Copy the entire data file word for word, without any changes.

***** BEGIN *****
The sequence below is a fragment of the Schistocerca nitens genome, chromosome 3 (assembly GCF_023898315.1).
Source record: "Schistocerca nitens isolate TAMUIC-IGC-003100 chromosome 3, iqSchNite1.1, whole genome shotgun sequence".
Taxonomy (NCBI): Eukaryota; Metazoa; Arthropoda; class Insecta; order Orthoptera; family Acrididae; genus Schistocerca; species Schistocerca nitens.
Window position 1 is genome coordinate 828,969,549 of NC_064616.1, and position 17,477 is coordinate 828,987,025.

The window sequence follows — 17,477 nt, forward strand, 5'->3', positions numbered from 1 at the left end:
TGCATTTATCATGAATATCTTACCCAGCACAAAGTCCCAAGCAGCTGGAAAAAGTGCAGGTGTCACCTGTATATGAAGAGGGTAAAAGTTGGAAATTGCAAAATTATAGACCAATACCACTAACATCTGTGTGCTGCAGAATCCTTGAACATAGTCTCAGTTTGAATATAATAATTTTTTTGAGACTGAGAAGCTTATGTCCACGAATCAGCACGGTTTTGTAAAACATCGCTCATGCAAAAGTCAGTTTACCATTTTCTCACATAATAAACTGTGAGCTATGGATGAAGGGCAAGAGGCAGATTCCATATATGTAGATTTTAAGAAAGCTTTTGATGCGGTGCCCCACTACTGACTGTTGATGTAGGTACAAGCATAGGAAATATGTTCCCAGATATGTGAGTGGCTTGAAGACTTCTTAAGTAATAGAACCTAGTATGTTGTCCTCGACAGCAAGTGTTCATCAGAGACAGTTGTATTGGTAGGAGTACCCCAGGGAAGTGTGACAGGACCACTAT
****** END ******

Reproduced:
The sequence below is a fragment of the Schistocerca nitens genome, chromosome 3 (assembly GCF_023898315.1).
Source record: "Schistocerca nitens isolate TAMUIC-IGC-003100 chromosome 3, iqSchNite1.1, whole genome shotgun sequence".
Taxonomy (NCBI): Eukaryota; Metazoa; Arthropoda; class Insecta; order Orthoptera; family Acrididae; genus Schistocerca; species Schistocerca nitens.
Window position 1 is genome coordinate 828,969,549 of NC_064616.1, and position 17,477 is coordinate 828,987,025.

The window sequence follows — 17,477 nt, forward strand, 5'->3', positions numbered from 1 at the left end:
TGCATTTATCATGAATATCTTACCCAGCACAAAGTCCCAAGCAGCTGGAAAAAGTGCAGGTGTCACCTGTATATGAAGAGGGTAAAAGTTGGAAATTGCAAAATTATAGACCAATACCACTAACATCTGTGTGCTGCAGAATCCTTGAACATAGTCTCAGTTTGAATATAATAATTTTTTTGAGACTGAGAAGCTTATGTCCACGAATCAGCACGGTTTTGTAAAACATCGCTCATGCAAAAGTCAGTTTACCATTTTCTCACATAATAAACTGTGAGCTATGGATGAAGGGCAAGAGGCAGATTCCATATATGTAGATTTTAAGAAAGCTTTTGATGCGGTGCCCCACTACTGACTGTTGATGTAGGTACAAGCATAGGAAATATGTTCCCAGATATGTGAGTGGCTTGAAGACTTCTTAAGTAATAGAACCTAGTATGTTGTCCTCGACAGCAAGTGTTCATCAGAGACAGTTGTATTGGTAGGAGTACCCCAGGGAAGTGTGACAGGACCACTAT